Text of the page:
• Jim Santos says:

            Yes, we have four adult children and nine grandchildren between us, so the idea was to spend 3 months or so a year in the states visiting, and the rest traveling. As for our residency, we have now been out of the country for more than 18 months (we had planned on returning after Christmas last year), which in theory breaks the conditions of our residency. We’ve been in touch with our attorney, who says they will be making decisions on a case by case basis due to the pandemic. So it just depends on how soon we feel it is safe to travel internationally. Right now, we are only planning some domestic travel – haven’t seen the kids for over a year now.

          • David says:

            We feel you – we haven’t seen our youngest in France for 2 years now. We have a married daughter with our 3 grandsons in Spokane, WA and we do see them regularly when we’re not working in Alaska, as well as our son in the same city, so nice they’re all together. Our daughter and son have both had Covid and recovered thankfully. We are both vaccinated since my wife is in health care and Alaska has been way ahead of the curve on vaccinations and we are trying to live somewhat normally. We don’t have any high risk factors, we are diligent on spacing, masks in public, etc. so hopefully headed to Quito in late June. We may need to limit our movement within Ecuador as public transport and lack of vaccinations are considerations. But we thought if we holed up in Cotacachi or Salinas for a couple months we’d be as safe as Hawaii or Mexico and we’re just ready for a break from the nonsense of the polarized USA. We also lost my mom this last year, unexpectedly, so that’s been a huge negative in nearly all aspects of that from hospital access, to funeral limitations to dealing with financial institutions that are limiting appointments, etc.

            I’m guessing Ecuador would like to keep you in the fold, but trying to guess the thought processes of governments is not a productive hobby. Hopefully your in-country assets are minimal.

            Stay safe, stay smart, and hopefully soon you can enjoy grandkids again. Finally, I hope you’re not finding this back and forth taxing, I am appreciating your insights greatly. All the best,
            David

          • Jim Santos says:

            If you end up in Cotacachi, stop by the Hotel La Cuadra about a block from the central park on Av. Modesto Peñaherrara for coffee. Say hello to the owners, Jairo and Carmen for us. Tell them Jim and Rita Santos miss them and their kids. BTW, they could probably tell you about any places for short term rent, so staying there your first few nights might be a good idea. Locals and expats come through their coffee shop.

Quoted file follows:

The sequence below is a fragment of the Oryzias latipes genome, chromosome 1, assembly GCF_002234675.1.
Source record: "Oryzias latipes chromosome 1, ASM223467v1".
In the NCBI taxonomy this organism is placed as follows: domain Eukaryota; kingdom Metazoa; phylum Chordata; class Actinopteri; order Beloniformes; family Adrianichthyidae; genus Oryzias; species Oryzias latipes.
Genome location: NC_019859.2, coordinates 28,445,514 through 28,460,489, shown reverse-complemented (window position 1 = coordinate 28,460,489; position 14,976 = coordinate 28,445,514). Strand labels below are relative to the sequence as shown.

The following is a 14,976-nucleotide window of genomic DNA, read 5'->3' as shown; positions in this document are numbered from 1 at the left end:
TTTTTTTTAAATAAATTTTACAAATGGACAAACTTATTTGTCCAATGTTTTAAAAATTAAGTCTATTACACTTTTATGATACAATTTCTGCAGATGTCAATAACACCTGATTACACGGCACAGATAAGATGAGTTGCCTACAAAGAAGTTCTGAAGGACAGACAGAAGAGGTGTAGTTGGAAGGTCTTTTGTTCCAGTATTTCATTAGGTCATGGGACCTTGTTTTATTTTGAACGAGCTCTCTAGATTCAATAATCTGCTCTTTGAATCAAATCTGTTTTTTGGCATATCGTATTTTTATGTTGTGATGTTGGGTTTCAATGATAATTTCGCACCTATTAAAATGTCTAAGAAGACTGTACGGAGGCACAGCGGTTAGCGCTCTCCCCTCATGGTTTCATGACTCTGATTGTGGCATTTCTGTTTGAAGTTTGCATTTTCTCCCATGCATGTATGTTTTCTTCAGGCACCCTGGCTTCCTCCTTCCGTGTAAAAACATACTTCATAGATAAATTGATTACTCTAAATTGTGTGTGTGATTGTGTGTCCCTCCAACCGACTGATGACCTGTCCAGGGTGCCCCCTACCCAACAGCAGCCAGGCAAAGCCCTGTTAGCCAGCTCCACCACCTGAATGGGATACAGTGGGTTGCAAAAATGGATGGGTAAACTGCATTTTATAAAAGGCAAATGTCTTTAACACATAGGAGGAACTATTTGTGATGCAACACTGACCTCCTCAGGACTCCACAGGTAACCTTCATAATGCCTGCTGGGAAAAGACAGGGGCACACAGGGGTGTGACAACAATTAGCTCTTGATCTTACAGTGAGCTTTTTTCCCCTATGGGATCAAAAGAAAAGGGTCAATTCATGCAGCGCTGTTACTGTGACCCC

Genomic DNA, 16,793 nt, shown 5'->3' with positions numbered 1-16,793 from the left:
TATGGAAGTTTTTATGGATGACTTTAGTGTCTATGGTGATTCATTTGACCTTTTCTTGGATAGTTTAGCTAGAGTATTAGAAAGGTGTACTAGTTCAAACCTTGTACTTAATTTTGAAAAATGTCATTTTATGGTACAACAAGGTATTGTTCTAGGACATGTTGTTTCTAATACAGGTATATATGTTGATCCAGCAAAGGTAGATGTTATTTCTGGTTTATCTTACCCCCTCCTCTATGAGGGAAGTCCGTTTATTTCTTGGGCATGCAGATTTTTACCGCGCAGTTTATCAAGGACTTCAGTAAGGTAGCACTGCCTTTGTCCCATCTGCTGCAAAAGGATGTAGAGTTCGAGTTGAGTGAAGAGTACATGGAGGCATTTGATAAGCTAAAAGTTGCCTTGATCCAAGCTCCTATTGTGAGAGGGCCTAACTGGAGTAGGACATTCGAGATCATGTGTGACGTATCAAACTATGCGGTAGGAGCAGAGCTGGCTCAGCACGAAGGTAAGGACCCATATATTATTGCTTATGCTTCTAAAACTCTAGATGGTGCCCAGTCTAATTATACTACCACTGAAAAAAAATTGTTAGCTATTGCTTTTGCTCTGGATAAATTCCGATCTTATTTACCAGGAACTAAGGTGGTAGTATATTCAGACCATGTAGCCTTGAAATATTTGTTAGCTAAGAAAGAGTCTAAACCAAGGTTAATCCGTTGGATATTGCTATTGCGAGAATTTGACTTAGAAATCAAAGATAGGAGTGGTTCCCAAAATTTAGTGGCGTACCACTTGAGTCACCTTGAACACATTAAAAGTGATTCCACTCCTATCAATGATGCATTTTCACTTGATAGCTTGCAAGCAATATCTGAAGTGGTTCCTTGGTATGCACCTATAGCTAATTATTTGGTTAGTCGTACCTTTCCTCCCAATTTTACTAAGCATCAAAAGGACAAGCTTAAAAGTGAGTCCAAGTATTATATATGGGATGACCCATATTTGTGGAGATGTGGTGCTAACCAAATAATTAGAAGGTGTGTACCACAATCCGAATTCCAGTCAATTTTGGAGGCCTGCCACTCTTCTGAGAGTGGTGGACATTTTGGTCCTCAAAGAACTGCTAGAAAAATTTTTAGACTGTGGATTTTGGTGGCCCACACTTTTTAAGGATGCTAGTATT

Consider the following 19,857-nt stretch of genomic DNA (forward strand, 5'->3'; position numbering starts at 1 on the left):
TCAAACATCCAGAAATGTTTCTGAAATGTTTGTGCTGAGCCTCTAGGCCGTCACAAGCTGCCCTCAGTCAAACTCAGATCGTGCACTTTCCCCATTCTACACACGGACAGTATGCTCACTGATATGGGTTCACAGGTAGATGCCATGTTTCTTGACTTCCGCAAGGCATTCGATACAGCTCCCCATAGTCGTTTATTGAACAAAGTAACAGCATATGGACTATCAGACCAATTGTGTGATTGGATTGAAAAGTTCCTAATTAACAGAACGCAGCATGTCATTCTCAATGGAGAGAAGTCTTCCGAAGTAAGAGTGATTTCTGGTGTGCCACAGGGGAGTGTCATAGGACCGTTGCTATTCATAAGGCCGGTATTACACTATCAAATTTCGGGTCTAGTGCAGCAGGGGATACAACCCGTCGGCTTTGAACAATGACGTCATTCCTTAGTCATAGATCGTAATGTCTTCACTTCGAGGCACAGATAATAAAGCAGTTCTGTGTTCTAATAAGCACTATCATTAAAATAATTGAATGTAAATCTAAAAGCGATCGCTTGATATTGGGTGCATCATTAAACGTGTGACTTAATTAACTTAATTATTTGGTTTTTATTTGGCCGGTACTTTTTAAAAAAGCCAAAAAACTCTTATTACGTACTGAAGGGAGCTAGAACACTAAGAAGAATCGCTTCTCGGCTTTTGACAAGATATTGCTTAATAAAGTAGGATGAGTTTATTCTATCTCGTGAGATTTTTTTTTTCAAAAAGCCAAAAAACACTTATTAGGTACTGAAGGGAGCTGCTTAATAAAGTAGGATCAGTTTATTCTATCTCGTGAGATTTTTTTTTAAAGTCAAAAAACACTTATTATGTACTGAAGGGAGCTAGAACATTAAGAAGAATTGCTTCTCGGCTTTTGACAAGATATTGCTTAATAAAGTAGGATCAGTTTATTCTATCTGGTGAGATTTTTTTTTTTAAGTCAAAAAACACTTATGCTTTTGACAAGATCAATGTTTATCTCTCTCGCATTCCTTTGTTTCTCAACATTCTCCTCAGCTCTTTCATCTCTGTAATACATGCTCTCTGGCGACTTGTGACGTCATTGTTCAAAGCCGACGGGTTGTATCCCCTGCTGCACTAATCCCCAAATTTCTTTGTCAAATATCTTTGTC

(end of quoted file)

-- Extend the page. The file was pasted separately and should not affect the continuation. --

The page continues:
Happy travels!

          • David says:

            I just sent them an email of inquiry and passed along your greetings as I think staying a night or two there is a great idea to get a feeling for the city. And of course they could really be a great source of advice in finding a rental, thank you. If you have any Quito recommendations that would be great as well – seems a day or two there would be worthwhile too. Gracias

          • Jim Santos says:

            We love Quito. We usually try to stay somewhere around the Parque Carolina. The Mall de Jardin is at one end, Quicentro Shopping at the other, and the park is a beautiful place to walk. Short cab ride to the historic district and other sites. I also always recommend Sebatian Cordero for legal/real estate help, he’s based in Quito. Usually, we try to strike up a conversation with the cab driver on the way in from the airport, and can usually arrange to have them take a day to drive us around sightseeing for $8-10/hour plus their meal. We like to stay at the Reina Isabel, which is south of the park on the edge of Plaza Foch – a great place to see too, lots of restaurants and bars, and there’s an arsenal market. Generally $50-60/night, and includes an excellent breakfast buffet. If you want to treat your self, the Dann Carlton or the Suissotel are very nice, but rooms $100 and up.

          • David says:

            Thanks Jim, I’ll dig into these tips as we continue to aim in this general direction. I’m retired Alaska Airlines so we can fly down standby to Quito and then if our travels take us to Salinas we can depart from Guayaquil. There’s just so much to see in country but I know my wife will not savor too much bus time – so we’ll need to prioritize. You’ve been a huge help, I hope I’ve not driven you nuts with questions. You truly are a great resource, I owe you. David